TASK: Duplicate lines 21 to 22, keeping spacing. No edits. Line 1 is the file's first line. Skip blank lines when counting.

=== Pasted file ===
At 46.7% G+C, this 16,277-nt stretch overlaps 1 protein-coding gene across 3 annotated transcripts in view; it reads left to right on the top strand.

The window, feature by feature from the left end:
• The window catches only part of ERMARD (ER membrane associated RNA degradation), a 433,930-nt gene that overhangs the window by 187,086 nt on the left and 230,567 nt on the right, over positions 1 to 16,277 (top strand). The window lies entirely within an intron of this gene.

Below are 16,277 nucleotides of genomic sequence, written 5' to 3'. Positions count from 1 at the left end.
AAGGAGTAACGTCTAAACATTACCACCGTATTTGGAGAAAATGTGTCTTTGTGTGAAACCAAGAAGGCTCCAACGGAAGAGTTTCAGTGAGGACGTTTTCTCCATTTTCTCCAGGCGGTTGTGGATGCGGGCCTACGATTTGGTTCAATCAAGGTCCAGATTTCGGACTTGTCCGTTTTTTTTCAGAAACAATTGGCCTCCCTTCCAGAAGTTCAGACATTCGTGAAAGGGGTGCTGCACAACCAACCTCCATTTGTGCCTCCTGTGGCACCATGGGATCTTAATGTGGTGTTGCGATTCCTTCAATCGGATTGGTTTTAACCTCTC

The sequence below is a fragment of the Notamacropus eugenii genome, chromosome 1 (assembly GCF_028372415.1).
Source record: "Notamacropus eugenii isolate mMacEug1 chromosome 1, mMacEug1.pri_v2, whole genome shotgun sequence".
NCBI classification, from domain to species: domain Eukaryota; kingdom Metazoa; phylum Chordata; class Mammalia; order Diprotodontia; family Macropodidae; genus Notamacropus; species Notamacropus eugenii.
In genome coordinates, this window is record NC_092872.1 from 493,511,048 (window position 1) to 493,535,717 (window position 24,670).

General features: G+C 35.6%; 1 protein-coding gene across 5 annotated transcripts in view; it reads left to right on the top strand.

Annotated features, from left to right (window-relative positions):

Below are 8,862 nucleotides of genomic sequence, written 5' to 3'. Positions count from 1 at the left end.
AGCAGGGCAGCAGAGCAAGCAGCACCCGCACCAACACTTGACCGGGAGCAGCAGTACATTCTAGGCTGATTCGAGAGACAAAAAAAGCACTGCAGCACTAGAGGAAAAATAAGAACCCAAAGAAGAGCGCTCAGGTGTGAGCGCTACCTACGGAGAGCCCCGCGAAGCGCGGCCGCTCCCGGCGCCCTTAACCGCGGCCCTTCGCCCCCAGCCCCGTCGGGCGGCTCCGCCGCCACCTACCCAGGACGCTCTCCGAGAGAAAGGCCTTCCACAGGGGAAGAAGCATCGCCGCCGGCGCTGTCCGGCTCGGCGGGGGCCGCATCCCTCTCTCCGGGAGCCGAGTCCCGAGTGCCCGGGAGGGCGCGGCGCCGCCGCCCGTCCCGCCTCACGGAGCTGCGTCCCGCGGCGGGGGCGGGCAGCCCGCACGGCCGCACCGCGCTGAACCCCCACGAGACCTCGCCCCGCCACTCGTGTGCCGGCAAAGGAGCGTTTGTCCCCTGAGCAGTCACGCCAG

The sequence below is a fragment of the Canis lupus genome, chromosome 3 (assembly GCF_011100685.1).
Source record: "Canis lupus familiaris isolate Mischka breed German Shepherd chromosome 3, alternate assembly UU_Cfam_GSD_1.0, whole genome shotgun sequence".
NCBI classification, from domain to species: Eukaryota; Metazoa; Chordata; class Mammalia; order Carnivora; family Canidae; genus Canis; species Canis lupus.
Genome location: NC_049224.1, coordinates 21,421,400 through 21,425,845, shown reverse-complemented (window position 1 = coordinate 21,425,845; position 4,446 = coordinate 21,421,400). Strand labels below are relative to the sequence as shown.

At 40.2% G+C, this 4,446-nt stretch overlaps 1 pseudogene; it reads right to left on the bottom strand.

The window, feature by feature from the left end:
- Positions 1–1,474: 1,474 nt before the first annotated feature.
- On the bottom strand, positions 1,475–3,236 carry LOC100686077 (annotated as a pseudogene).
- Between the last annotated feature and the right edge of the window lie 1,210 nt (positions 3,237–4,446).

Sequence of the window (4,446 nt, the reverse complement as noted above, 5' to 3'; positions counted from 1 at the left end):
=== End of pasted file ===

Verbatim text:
- On the bottom strand, positions 1,475–3,236 carry LOC100686077 (annotated as a pseudogene).
- Between the last annotated feature and the right edge of the window lie 1,210 nt (positions 3,237–4,446).